Failure by Thornburg to enforce any provision(s) of these terms and conditions shall not be construed as a waiver of any provision or right. This website is controlled and operated by Thornburg from its offices in Santa Fe, New Mexico. The laws of the State of New Mexico govern these terms and conditions. If you take legal action relating to these terms and conditions, you agree to file such action only in state or federal court in New Mexico and you consent and submit to the personal jurisdiction of those courts for the purposes of litigating any such action.


You acknowledge and agree that Thornburg may restrict, suspend or terminate these terms and conditions or your access to, and use, of the all or any part this website, including any links to third-party sites, at any time, with or without cause, including but not limited to any breach of these terms and conditions, in Thornburg's absolute discretion and without prior notice or liability.

Give Us a Call

Fund Operations

Federal Reserve to set a live meeting.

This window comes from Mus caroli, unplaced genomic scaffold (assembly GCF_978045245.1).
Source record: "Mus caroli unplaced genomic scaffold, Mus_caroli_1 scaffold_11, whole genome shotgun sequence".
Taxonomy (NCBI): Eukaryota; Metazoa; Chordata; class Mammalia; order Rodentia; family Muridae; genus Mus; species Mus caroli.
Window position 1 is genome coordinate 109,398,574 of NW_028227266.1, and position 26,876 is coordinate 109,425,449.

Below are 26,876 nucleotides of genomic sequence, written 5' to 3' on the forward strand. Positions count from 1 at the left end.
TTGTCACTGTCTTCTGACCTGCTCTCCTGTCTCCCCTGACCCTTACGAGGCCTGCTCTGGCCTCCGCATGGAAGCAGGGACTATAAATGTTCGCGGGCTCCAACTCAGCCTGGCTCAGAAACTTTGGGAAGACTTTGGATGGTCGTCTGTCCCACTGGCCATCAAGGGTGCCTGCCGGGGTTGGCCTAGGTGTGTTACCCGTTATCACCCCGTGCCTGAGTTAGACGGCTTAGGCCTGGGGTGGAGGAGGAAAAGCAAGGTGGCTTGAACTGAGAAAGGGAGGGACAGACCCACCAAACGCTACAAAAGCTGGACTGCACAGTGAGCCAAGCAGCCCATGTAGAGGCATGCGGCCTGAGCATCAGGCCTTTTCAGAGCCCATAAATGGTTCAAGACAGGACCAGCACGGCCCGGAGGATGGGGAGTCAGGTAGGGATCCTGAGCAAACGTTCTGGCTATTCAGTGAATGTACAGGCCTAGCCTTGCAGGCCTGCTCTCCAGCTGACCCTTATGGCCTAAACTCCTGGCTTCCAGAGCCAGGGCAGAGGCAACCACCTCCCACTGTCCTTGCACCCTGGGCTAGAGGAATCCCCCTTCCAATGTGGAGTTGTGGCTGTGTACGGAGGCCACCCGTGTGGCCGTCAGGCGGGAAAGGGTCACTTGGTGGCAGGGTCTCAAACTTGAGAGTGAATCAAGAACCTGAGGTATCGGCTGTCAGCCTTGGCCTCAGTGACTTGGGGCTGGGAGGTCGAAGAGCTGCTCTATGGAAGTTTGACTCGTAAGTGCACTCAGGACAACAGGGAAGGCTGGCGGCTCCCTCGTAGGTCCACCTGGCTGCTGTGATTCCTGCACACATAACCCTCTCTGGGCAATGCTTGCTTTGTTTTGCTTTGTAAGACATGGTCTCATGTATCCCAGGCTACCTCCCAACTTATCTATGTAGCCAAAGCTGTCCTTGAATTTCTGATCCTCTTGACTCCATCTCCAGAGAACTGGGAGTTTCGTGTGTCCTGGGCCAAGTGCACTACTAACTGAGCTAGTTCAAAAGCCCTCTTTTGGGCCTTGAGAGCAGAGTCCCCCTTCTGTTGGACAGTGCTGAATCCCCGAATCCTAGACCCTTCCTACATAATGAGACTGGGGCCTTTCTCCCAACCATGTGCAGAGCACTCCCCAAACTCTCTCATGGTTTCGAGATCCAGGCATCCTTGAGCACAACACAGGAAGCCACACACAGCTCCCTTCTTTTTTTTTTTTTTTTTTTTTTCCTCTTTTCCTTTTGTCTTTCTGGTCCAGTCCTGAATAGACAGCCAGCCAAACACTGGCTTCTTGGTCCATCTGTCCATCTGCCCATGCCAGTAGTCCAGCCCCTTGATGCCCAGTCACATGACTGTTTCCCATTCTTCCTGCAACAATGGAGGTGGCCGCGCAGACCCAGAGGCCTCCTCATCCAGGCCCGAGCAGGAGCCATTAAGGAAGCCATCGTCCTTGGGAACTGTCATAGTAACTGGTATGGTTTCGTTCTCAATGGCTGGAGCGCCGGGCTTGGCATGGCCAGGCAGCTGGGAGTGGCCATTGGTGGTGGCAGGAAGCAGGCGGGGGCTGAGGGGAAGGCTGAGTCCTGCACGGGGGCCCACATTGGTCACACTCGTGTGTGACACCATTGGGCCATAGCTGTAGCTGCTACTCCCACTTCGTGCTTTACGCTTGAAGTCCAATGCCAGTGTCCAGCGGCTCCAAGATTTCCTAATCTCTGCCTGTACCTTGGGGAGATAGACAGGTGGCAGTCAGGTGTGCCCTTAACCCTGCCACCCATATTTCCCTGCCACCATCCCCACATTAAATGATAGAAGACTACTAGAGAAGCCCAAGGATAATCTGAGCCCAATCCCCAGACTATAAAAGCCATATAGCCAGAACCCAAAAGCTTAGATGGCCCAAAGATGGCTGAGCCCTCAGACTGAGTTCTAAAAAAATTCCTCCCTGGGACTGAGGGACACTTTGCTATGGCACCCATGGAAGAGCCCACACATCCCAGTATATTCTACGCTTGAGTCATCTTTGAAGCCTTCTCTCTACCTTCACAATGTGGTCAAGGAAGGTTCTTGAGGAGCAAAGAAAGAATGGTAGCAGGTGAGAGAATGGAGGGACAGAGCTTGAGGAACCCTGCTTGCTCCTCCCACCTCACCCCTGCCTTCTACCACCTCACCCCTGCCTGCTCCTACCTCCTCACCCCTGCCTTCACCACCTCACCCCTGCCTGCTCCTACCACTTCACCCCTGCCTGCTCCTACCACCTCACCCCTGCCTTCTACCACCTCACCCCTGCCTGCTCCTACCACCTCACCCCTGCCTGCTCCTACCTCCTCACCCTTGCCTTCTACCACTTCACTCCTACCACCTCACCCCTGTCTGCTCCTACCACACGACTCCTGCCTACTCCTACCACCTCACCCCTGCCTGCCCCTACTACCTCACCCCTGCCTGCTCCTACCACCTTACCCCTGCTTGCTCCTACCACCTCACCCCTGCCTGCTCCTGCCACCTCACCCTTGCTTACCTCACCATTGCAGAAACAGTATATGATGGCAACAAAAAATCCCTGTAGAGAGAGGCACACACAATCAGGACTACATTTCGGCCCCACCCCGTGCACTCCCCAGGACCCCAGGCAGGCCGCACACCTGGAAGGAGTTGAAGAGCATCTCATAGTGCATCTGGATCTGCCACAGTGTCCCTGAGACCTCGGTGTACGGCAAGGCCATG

Monetary & Fiscal Policy

Fed Finally Set for a “Live” Meeting

Thornburg Investment Management
14 Mar 2022
5 min read

There is a concept within the community of “Fed-watchers” of a “live meeting” where there is a significant chance of the Fed actually changing policy.

This week’s FOMC gathering will most certainly be a “live meeting.”

The Fed has pivoted significantly over the course of the last few months from being concerned about choking off a recovery to being focused on ever-growing, and seemingly persistent, inflation pressures. Ever-increasing prices of goods and services that have expanded far behind more volatile energy and food levels are not an indicator that the Fed has work to do, but that they have made a significant policy error with notable economic and political consequences.